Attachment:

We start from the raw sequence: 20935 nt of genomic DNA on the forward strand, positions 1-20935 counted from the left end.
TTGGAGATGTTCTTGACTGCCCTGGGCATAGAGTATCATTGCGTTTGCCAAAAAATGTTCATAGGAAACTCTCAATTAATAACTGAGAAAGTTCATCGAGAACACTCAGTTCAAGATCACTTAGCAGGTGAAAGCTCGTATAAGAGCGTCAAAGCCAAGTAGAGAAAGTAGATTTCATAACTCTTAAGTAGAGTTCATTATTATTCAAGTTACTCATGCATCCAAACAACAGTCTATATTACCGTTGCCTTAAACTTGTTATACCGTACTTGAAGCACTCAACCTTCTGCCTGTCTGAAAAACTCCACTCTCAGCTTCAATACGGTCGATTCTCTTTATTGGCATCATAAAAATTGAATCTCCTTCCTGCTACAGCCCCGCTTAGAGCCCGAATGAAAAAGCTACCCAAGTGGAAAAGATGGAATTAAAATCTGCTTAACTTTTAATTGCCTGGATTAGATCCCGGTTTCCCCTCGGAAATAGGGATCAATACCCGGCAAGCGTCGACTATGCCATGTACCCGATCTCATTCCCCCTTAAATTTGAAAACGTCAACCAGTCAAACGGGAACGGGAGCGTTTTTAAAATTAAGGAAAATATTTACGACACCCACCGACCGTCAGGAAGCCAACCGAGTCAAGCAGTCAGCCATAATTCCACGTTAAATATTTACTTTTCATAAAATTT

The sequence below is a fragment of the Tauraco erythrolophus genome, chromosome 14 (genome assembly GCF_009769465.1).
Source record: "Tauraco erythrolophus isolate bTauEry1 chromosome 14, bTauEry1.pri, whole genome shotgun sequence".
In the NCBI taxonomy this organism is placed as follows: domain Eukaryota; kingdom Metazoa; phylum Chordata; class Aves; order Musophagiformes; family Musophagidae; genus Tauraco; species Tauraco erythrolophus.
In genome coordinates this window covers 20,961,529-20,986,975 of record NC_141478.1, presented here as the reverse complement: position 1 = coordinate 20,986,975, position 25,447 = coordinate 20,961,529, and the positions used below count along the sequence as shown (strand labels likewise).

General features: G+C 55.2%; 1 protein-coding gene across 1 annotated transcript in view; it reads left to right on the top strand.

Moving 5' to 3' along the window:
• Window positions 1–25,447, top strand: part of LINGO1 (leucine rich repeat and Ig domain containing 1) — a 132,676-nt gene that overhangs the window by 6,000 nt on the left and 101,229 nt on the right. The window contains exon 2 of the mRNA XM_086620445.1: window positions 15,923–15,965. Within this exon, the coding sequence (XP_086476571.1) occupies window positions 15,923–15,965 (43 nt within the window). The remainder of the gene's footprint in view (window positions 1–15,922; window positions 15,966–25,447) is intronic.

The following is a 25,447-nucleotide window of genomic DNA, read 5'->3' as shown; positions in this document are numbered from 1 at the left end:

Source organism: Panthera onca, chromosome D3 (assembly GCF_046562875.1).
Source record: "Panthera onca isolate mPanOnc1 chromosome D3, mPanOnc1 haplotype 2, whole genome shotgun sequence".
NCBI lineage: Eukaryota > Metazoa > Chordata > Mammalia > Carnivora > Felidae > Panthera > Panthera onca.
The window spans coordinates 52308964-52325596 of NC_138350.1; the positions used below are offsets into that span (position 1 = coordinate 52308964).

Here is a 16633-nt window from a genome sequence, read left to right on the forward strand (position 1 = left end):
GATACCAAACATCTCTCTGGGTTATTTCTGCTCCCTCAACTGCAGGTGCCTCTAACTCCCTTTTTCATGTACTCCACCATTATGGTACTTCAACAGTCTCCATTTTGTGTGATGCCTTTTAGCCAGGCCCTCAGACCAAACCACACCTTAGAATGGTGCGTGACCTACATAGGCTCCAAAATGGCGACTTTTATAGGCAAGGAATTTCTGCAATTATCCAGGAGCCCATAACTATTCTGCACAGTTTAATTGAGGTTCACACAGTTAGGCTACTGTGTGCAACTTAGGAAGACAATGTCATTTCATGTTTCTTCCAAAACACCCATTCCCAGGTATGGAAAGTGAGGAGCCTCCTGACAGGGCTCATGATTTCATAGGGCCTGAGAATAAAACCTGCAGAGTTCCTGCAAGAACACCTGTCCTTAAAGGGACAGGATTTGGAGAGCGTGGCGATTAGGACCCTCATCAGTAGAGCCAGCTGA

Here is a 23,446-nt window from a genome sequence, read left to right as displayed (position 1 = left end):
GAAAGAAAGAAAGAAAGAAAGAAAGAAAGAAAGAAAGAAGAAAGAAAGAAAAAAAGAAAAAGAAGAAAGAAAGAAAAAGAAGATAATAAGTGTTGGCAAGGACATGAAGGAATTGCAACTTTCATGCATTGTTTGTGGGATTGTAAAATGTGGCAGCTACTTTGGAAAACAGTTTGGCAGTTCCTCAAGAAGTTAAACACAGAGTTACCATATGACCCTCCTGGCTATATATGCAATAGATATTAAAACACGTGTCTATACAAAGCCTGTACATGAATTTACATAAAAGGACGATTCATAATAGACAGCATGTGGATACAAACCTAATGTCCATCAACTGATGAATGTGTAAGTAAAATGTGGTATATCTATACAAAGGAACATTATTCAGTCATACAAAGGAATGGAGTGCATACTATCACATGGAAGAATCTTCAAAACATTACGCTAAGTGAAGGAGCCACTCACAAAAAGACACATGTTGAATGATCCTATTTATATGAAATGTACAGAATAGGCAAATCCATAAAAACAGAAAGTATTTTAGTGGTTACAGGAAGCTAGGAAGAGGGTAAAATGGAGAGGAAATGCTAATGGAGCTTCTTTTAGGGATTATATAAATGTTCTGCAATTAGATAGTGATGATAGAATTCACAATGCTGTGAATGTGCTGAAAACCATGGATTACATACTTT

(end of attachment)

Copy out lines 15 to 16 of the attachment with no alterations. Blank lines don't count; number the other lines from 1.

Here is a 16633-nt window from a genome sequence, read left to right on the forward strand (position 1 = left end):
GATACCAAACATCTCTCTGGGTTATTTCTGCTCCCTCAACTGCAGGTGCCTCTAACTCCCTTTTTCATGTACTCCACCATTATGGTACTTCAACAGTCTCCATTTTGTGTGATGCCTTTTAGCCAGGCCCTCAGACCAAACCACACCTTAGAATGGTGCGTGACCTACATAGGCTCCAAAATGGCGACTTTTATAGGCAAGGAATTTCTGCAATTATCCAGGAGCCCATAACTATTCTGCACAGTTTAATTGAGGTTCACACAGTTAGGCTACTGTGTGCAACTTAGGAAGACAATGTCATTTCATGTTTCTTCCAAAACACCCATTCCCAGGTATGGAAAGTGAGGAGCCTCCTGACAGGGCTCATGATTTCATAGGGCCTGAGAATAAAACCTGCAGAGTTCCTGCAAGAACACCTGTCCTTAAAGGGACAGGATTTGGAGAGCGTGGCGATTAGGACCCTCATCAGTAGAGCCAGCTGA